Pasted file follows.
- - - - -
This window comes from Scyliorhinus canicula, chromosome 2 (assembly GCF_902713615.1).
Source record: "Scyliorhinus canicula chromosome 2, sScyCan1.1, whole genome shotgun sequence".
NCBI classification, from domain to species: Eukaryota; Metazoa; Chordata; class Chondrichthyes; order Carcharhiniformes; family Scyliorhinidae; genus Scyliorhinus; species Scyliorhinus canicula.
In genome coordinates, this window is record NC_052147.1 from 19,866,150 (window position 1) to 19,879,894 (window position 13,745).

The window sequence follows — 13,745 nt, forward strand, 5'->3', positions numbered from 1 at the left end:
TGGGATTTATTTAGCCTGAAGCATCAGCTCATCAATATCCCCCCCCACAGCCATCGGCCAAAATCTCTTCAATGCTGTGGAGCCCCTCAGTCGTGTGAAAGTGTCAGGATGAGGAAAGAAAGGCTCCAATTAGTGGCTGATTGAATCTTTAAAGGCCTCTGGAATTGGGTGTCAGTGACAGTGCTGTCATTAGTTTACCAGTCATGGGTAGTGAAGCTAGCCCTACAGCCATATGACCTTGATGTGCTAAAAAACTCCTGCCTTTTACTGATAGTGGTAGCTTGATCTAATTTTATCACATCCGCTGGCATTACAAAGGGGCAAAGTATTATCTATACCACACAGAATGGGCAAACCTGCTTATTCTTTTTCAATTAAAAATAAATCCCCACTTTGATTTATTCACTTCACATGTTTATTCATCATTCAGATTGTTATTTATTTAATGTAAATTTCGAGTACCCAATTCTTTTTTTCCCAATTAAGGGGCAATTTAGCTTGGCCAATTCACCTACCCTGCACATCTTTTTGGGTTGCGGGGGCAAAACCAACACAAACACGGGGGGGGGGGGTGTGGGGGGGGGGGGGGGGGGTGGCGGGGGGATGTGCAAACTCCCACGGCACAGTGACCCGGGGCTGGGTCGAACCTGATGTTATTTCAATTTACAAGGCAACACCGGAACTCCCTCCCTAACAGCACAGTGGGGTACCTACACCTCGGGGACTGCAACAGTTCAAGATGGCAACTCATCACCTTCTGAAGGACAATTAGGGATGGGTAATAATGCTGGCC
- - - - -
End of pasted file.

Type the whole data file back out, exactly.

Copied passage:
This window comes from Scyliorhinus canicula, chromosome 2 (assembly GCF_902713615.1).
Source record: "Scyliorhinus canicula chromosome 2, sScyCan1.1, whole genome shotgun sequence".
NCBI classification, from domain to species: Eukaryota; Metazoa; Chordata; class Chondrichthyes; order Carcharhiniformes; family Scyliorhinidae; genus Scyliorhinus; species Scyliorhinus canicula.
In genome coordinates, this window is record NC_052147.1 from 19,866,150 (window position 1) to 19,879,894 (window position 13,745).

The window sequence follows — 13,745 nt, forward strand, 5'->3', positions numbered from 1 at the left end:
TGGGATTTATTTAGCCTGAAGCATCAGCTCATCAATATCCCCCCCCACAGCCATCGGCCAAAATCTCTTCAATGCTGTGGAGCCCCTCAGTCGTGTGAAAGTGTCAGGATGAGGAAAGAAAGGCTCCAATTAGTGGCTGATTGAATCTTTAAAGGCCTCTGGAATTGGGTGTCAGTGACAGTGCTGTCATTAGTTTACCAGTCATGGGTAGTGAAGCTAGCCCTACAGCCATATGACCTTGATGTGCTAAAAAACTCCTGCCTTTTACTGATAGTGGTAGCTTGATCTAATTTTATCACATCCGCTGGCATTACAAAGGGGCAAAGTATTATCTATACCACACAGAATGGGCAAACCTGCTTATTCTTTTTCAATTAAAAATAAATCCCCACTTTGATTTATTCACTTCACATGTTTATTCATCATTCAGATTGTTATTTATTTAATGTAAATTTCGAGTACCCAATTCTTTTTTTCCCAATTAAGGGGCAATTTAGCTTGGCCAATTCACCTACCCTGCACATCTTTTTGGGTTGCGGGGGCAAAACCAACACAAACACGGGGGGGGGGGGTGTGGGGGGGGGGGGGGGGGGTGGCGGGGGGATGTGCAAACTCCCACGGCACAGTGACCCGGGGCTGGGTCGAACCTGATGTTATTTCAATTTACAAGGCAACACCGGAACTCCCTCCCTAACAGCACAGTGGGGTACCTACACCTCGGGGACTGCAACAGTTCAAGATGGCAACTCATCACCTTCTGAAGGACAATTAGGGATGGGTAATAATGCTGGCC